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Griffiths AJF, Gelbart WM, Miller JH, et al. Modern Genetic Analysis. New York: W. H. Freeman; 1999.

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Cover of Modern Genetic Analysis

Modern Genetic Analysis.

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Introduction

Why study genetics? There are two basic reasons. First, genetics has come to occupy a pivotal position in the entire subject of biology. For any serious student of plant, animal, or microbial life, an understanding of genetics is thus essential. Second, genetics, like no other scientific discipline, has become central to numerous aspects of human affairs. It touches our humanity in many different ways. Indeed, genetic issues seem to surface daily in our lives, and no thinking person can afford to be ignorant of its discoveries. In this chapter we take an overview of the science of genetics, showing how it has come to occupy its crucial position. In addition we provide a perspective from which to view the subsequent chapters.

First we need to define what genetics is. Some define it as the study of heredity, but hereditary phenomena have been interesting to humans since before the dawn of civilization. Long before biology or genetics existed as the scientific disciplines we know today, ancient peoples were improving plant crops and domesticated animals by selecting desirable individuals for breeding. They also must have puzzled about the inheritance of individuality in humans, and asked such questions as “Why do children resemble their parents?” and “How can various diseases run in families?” However, genetics as a set of principles and analytical procedures did not begin until the 1860s when an Augustinian monk named Gregor Mendel (Figure 1-1) performed a set of experiments that pointed to the existence of biological elements called genes. The word genetics comes from “genes,” and genes provide the focus for the subject. Whether geneticists study at the molecular, cellular, organismal, family, population, or evolutionary level, genes are always central in their studies. Simply stated, genetics is the study of genes.

Figure 1-1. Gregor Mendel.

Figure 1-1

Gregor Mendel. (Moravian Museum, Brno.)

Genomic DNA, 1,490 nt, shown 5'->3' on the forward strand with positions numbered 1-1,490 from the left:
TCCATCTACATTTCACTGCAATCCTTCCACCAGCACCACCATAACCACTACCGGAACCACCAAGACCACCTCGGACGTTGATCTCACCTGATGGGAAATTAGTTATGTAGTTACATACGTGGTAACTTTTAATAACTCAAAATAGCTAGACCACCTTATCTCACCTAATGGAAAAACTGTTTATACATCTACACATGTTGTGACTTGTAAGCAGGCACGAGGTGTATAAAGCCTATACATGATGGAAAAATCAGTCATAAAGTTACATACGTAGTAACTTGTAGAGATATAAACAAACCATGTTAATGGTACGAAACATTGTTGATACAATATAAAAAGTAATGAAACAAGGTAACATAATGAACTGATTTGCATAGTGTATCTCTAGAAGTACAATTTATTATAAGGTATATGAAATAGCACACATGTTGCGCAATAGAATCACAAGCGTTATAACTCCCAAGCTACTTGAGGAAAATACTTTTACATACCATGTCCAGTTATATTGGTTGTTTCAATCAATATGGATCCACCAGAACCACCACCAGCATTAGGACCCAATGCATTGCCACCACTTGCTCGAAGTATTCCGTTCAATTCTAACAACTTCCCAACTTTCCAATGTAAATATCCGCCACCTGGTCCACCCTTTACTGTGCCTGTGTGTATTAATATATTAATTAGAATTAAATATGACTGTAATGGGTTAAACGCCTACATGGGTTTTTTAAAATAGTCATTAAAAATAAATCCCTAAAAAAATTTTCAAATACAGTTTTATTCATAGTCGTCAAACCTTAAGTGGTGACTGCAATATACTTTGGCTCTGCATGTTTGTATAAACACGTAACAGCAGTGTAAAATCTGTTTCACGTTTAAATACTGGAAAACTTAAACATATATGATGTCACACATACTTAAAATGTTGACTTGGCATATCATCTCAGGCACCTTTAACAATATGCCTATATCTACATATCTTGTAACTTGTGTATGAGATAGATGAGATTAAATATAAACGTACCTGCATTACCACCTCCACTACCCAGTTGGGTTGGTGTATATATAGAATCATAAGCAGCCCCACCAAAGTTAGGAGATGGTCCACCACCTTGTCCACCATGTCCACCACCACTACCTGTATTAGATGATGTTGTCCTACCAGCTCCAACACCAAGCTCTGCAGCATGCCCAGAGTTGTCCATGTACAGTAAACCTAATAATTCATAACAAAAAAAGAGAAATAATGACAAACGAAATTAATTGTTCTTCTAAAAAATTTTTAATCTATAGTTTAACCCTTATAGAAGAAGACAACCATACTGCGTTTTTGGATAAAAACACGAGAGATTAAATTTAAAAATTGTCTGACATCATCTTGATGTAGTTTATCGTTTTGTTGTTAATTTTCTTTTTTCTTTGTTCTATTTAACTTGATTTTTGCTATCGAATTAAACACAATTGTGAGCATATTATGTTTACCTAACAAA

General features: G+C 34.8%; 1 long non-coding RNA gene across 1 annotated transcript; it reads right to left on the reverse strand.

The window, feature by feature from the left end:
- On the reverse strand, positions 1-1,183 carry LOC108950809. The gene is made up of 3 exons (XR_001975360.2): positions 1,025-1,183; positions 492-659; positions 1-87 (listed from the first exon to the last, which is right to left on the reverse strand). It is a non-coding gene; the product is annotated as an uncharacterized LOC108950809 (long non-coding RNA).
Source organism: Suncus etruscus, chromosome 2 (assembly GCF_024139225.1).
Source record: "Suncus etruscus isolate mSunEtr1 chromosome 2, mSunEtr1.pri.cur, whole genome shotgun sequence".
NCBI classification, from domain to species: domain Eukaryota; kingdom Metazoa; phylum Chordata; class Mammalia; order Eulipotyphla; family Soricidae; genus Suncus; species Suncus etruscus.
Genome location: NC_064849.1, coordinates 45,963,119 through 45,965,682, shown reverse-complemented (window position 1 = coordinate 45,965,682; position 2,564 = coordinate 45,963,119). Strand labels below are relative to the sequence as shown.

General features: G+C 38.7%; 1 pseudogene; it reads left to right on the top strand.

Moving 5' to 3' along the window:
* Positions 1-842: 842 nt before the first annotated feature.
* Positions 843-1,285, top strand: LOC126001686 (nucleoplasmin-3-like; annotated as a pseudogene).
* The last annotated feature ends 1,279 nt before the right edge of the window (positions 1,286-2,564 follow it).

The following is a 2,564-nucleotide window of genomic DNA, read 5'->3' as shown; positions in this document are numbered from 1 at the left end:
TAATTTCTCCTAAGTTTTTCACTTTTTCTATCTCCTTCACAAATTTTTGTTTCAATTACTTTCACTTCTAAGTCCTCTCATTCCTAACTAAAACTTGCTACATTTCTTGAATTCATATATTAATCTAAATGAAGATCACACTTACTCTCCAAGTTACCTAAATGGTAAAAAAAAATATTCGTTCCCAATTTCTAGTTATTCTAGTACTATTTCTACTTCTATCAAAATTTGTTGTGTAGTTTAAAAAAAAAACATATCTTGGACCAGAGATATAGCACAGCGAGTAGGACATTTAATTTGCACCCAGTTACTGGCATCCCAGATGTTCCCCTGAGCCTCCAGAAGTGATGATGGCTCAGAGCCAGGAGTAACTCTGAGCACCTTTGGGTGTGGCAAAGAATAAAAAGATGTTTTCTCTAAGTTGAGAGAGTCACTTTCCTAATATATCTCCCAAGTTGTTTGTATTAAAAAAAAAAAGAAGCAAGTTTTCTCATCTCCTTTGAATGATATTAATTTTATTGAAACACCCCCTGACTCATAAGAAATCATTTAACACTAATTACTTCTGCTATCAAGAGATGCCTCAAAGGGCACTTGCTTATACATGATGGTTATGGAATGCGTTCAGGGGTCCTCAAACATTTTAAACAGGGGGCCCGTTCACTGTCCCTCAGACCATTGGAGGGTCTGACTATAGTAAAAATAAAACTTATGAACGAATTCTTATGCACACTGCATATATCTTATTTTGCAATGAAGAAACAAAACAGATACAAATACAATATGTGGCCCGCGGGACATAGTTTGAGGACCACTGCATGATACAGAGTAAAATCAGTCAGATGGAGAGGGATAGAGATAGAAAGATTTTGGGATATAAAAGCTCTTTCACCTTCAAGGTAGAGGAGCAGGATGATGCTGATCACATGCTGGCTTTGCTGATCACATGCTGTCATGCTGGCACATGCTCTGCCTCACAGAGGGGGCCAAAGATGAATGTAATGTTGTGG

What are genes? Genes are composed of a threadlike double-helical macromolecule called deoxyribonucleic acid, abbreviated DNA. DNA, the hereditary material that passes from one generation to the next, dictates the inherent properties of a species. The information encoded in DNA is in the form of a sequence of chemical subunits called nucleotides. Each cell in an organism typically contains one or two sets of the basic complement of DNA, called a genome. The genome itself is made up of one or more extremely long molecules of DNA that are assembled into structures called chromosomes. Genes are simply the functional units of chromosomal DNA. Each gene not only encodes the structure of some cellular product, but also bears control buttons that determine when, where, and how much of that product is synthesized (Figure 1-2). Most genes encode protein products. Proteins are the most important determinants of the properties of cells and organisms: when you look at an organism, what you see is either a protein or something that has been made by a protein. The way genes encode proteins is indirect and involves several steps. The first step is to copy (transcribe) the information encoded in the DNA of the gene as a related but single-stranded molecule called messenger RNA. Subsequently the information in the messenger RNA is translated (decoded) into a string of amino acids called a polypeptide. The polypeptides, on their own or by aggregating with other polypeptides and cell constituents, form the functional proteins of the cell. Since the properties of cells determine the properties of an organism, there is a direct link between the genes and the structure and function of an organism. In complex organisms chromosomes generally number in the order of tens, but genes number in the order of tens of thousands.

Figure 1-2. Successive enlargements of an organism to focus on the genetic material.

Figure 1-2

Successive enlargements of an organism to focus on the genetic material.

Armed with these definitions of genetics and genes, we can now go on to study and understand how these subjects have become so important. We will start with the impact of genetics on our own species.

By agreement with the publisher, this book is accessible by the search feature, but cannot be browsed.

Copyright © 1999, W. H. Freeman and Company.
Bookshelf ID: NBK21398

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